While COVID-19 brings its own challenges, Guam’s only commercial port has upgrades to its cranes, commercial buildings and wharfs among its capital improvement plans.
By Matthew Choi Taitano
The three gantry cranes at Guam’s port are hard to miss on its landscape. Crane 4 is 80 feet high, and cranes 5 and crane 6 are 90 feet high.
The height of the cranes is also a good indicator of their importance to the port.
Joe G. Javellana III, chief planner of the Port Authority of Guam, says the port currently has five cranes and will demolish gantry cranes 2 and 3 as an ongoing project. The demolishing of those gantry cranes received board approval at the end of 2019, and the port is waiting to hear how much it will cost to demolish them. The port is also awaiting grant approval for the demolishment costs.
“We’re actually looking at grants to purchase a couple of more,” he says.
The replacement of cranes 2 and 3 will receive funding from the Department of Transportation and the Maritime Administration.
Matson Navigation Co. was awarded a four-year technical support contract of $490,000 in October 2016 for crane 4, 5 and 6, also known as the POLA cranes at the port authority, because they came from the Port of Los Angeles, before being purchased and refurbished and arriving at the port in 2009.
In addition to crane replacement and maintenance projects, the port has ongoing capital improvement projects from fiscal 2018 through fiscal 2020.
The port is quite a way through its CIP program. “We are I would say 60% to 70% through; most of the CIP projects are [revenue] bond funded,” Javellana says. The port has a $47.5 million revenue bond.
Projects include the hotel or “H” wharf upgrade, Golf Pier repairs, waterline repairs, a financial management system upgrade and renovation of the ports administration building and construction of an annex.
Rory Respicio, general manager of the Port Authority of Guam, says, “Despite the daily struggles with the tourism industry being almost at a standstill, the port has been able to hold its own.” It has had to do so, since about 35% of the traffic is Department of Defense-related for ongoing construction as part of the military buildup, according to the port authority.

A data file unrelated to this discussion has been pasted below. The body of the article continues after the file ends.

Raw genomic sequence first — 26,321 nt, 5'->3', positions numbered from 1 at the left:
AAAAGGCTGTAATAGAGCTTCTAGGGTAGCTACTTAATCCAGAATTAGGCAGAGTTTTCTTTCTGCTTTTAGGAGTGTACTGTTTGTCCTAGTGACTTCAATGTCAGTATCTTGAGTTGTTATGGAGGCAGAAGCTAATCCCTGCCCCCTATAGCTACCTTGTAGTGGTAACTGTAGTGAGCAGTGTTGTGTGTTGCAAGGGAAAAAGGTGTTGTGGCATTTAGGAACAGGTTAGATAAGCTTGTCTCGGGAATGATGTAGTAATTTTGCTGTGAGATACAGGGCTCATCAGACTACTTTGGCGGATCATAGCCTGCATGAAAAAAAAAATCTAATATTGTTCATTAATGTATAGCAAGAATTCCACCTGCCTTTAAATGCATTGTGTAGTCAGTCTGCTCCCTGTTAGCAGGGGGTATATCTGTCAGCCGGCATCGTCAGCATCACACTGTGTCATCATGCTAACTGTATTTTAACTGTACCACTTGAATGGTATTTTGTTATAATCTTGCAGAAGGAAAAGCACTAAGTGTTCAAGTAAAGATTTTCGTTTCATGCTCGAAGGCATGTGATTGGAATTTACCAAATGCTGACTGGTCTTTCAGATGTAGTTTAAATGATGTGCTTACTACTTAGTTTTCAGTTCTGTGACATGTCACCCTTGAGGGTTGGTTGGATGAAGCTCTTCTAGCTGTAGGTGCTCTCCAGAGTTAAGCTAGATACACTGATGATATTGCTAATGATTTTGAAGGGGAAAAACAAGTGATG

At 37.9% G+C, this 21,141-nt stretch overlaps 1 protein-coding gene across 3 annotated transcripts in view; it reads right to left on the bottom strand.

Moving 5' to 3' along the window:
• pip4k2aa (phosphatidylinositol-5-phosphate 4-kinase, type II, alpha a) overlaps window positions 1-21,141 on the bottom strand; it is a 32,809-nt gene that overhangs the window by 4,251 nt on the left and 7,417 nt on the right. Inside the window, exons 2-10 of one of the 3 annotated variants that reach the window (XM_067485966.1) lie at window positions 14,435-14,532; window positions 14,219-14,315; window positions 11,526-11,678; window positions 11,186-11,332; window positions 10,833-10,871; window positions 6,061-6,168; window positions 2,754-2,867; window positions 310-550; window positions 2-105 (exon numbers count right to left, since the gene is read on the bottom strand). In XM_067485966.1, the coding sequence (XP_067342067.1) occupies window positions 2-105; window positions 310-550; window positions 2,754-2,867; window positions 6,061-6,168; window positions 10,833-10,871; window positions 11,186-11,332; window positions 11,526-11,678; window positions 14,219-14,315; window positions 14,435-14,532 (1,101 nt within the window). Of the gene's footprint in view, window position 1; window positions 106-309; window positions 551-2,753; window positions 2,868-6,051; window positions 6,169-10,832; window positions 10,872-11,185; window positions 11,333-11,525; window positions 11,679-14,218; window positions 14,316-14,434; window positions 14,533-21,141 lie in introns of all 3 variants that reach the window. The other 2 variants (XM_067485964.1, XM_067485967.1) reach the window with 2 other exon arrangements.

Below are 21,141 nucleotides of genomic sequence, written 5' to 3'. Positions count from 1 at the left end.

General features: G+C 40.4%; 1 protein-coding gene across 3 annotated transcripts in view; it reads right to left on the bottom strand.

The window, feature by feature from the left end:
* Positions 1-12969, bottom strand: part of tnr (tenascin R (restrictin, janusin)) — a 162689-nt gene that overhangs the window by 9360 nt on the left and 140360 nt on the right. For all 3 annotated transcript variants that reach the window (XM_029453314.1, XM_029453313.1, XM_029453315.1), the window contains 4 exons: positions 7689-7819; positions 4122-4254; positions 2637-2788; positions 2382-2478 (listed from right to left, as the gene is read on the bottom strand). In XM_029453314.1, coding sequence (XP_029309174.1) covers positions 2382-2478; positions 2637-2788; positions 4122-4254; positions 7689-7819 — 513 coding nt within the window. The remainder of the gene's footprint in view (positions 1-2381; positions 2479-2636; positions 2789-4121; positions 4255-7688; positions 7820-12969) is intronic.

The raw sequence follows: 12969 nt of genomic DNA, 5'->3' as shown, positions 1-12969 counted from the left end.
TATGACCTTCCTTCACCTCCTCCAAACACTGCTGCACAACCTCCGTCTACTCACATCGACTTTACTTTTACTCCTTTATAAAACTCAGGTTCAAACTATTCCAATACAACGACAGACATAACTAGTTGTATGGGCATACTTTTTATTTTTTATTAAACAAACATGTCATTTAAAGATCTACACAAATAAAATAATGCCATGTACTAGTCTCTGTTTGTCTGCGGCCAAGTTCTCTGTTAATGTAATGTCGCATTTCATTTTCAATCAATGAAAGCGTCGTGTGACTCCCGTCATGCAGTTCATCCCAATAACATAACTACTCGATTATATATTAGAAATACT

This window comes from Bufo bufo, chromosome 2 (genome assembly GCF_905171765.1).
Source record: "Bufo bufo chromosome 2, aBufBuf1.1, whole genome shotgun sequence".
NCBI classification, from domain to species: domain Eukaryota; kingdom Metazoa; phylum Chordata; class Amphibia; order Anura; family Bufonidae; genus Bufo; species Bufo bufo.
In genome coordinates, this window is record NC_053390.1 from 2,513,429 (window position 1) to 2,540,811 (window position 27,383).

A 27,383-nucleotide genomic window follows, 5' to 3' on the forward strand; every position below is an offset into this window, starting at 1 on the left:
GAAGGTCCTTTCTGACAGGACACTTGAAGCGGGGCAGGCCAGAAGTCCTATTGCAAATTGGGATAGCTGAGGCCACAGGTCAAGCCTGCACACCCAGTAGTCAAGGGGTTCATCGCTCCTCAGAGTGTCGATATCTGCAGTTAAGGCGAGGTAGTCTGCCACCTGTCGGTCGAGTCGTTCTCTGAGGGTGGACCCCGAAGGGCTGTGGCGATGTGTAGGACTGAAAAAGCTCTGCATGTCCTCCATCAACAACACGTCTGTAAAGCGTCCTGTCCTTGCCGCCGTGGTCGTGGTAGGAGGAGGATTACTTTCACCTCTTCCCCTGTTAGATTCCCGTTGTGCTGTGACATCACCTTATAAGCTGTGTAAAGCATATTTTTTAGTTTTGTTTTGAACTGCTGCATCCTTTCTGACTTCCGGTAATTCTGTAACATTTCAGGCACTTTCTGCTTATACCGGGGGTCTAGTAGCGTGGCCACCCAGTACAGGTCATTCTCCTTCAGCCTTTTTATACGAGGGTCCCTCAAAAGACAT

The port is working on feasibility studies by priority. “The first priority is the customs inspection facility study; number 2 is LNG feasibility study and also the solar power feasibility industry study,” Javellana says.
The “H” or Hotel Wharf project is funded by the U.S. Department of Transportation’s Transportation Investment Generating Economic Recovery or TIGER grant and is due to begin soon. “We’re currently negotiating with the selected vendor for construction management,” Javellana says. He expects the groundbreaking for H Wharf to be in September and says, “It will be going out to construction bid soon.”
Other projects include phase two of the port’s Federal Emergency Management Agency port security lighting project, which already placed 20 feet high solar lighting panels along the port’s roadways. “We provided lighting for one of our tenants, which is Cabras Marine. They never had lighting for a long time and actually when they did, they never had the chance to replace it. Through this grant, we were able to provide lighting in their wharf area,” Javellana says.
Furthermore, Wharf F5 — which has earthquake damage — was upgraded and rehabilitated through a loan from Bank of Guam guaranteed by the U.S. Department of Agriculture.
As for the $484,000 Golf Pier redesign (which will be followed by repair), Javellana says, “Our contractor [N.C. Macario & Associates] is going through and actually finished the plans for it, and now it’s going to move toward construction.” All fuel coming into Guam is unloaded at Golf Pier. The architectural and engineering contract was signed in November.
Other ongoing projects include the replacement of port waterlines, the repair of the Warehouse 1 Building and the Equipment Maintenance and Repair Building. The total cost of these three projects is between $10 million to $12 million.